Bharrat Jagdeo sworn in as Guyana's president
April 1, 2001
Bharrat Jagdeo was yesterday sworn in as President of the Cooperative
Republic of Guyana and in a speech long on themes of unity and
reconciliation, he invited all citizens to come aboard a ship setting sail
for progress and prosperity.
Jagdeo took the oath of office before Chancellor of the Judiciary, Justice Cecil Kennard, in the Umana Yana on High Street Kingston and supporters of the PPP/Civic, members of the diplomatic corps and civil society. Stabroek News understands that invitations were sent out to the leaders of all political parties. PNC REFORM Leader Desmond Hoyte did not attend. Neither were there any representatives from GAP/WPA. TUF leader Manzoor Nadir was present.
Jagdeo, in his speech, urged that it was time for the country to move on after a tense election campaign. "Rather than becoming a divisive event, we can let these elections remind us of the necessity for our coming together for the common good of our country and people.
"I can assure Guyana that the hand I reach out will be friendly and brotherly, and in accepting it the PNC Leadership should have no fear that they are doing so as anything other than as equals.
"I will soon convene a national conference to discuss ways of taking the country forward." He said, "this platform will be constructed within the context of the National Development Strategy and the programmes advanced by the various political parties."
Jagdeo pledged to speed up constitutional reforms which would give more powers to parliament. "However inclusivity should not be restricted to the legislative arm of government. I hope that when I meet the leader of the opposition we will discuss this matter further. It is critical that we engage each other in dialogue. We should always reach out and talk to each other. In this way we would be really fulfilling the mandate of all Guyanese..."
He denied his party had ever deliberately marginalised persons because of their ethnicity but said he would work to remove the bitter perception that "party connection and consideration come first in all aspects of administering the country."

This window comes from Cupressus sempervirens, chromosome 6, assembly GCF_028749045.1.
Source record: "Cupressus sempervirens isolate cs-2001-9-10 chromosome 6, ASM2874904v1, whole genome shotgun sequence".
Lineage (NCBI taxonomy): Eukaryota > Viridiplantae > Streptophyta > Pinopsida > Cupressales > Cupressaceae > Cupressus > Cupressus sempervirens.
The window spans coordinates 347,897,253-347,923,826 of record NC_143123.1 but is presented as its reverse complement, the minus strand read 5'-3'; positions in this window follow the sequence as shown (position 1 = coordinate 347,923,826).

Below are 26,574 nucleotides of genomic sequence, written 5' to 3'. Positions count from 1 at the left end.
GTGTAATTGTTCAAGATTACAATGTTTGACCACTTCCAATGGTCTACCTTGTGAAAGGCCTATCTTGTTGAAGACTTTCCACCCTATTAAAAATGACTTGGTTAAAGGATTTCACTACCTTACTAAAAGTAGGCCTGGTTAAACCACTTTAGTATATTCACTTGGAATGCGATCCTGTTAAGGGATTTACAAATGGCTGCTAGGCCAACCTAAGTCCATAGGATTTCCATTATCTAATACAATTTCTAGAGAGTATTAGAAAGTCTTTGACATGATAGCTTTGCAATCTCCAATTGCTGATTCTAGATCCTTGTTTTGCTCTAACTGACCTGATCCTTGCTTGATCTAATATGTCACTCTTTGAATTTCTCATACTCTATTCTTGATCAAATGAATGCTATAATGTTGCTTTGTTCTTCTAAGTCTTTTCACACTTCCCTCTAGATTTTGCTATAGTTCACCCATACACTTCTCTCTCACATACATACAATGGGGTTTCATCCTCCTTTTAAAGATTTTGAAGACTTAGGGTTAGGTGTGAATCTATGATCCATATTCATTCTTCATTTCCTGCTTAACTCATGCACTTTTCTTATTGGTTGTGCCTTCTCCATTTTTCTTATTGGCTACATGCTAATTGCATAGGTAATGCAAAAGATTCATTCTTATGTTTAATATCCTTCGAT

There was still so much to be done, Jagdeo declared after recounting the progress the government had already made; the fight to reduce poverty; education for all; affordable health care; jobs and opportunities for youths and improved salaries; care for the elderly; and encouragement of Guyana's uniquely diverse cultures.
In acknowledgement of alleged police brutality, he promised that more attention "must be paid to law and order. We have to work to improve the justice system so that all of our citizens feel that they are all equal before the law and that their rights are protected."
Internationally, Guyana must work to protect developing countries from the ravages of globalisation; "to strengthen ties with our neighbours and to continue to work for the peaceful resolution of our differences."
Jagdeo assured those with deep religious convictions that he would seek guidance and advice from religious leaders in the effort to break down barriers and create a more compassionate society.
He said he was aware "that the electoral process was not without its shortcomings. These affected all the contesting parties. But we are encouraged by the declaration of the independent local and overseas observers that the elections were fair and that the results are the free expression of the will of the people."
It was Jagdeo's fervent hope that the recent acts of disruption and violence would cease. "These prevent our children from going to school, disrupt our people's lives and stall the progress of our country. They do not solve anything."
Elections Commission Chairman, Major General (rtd) Joe Singh, read the declaration of the President. And in his welcome address, University of Guyana Vice-Chancellor, Dr James Rose, said the need had never been stronger for inter-party cooperation.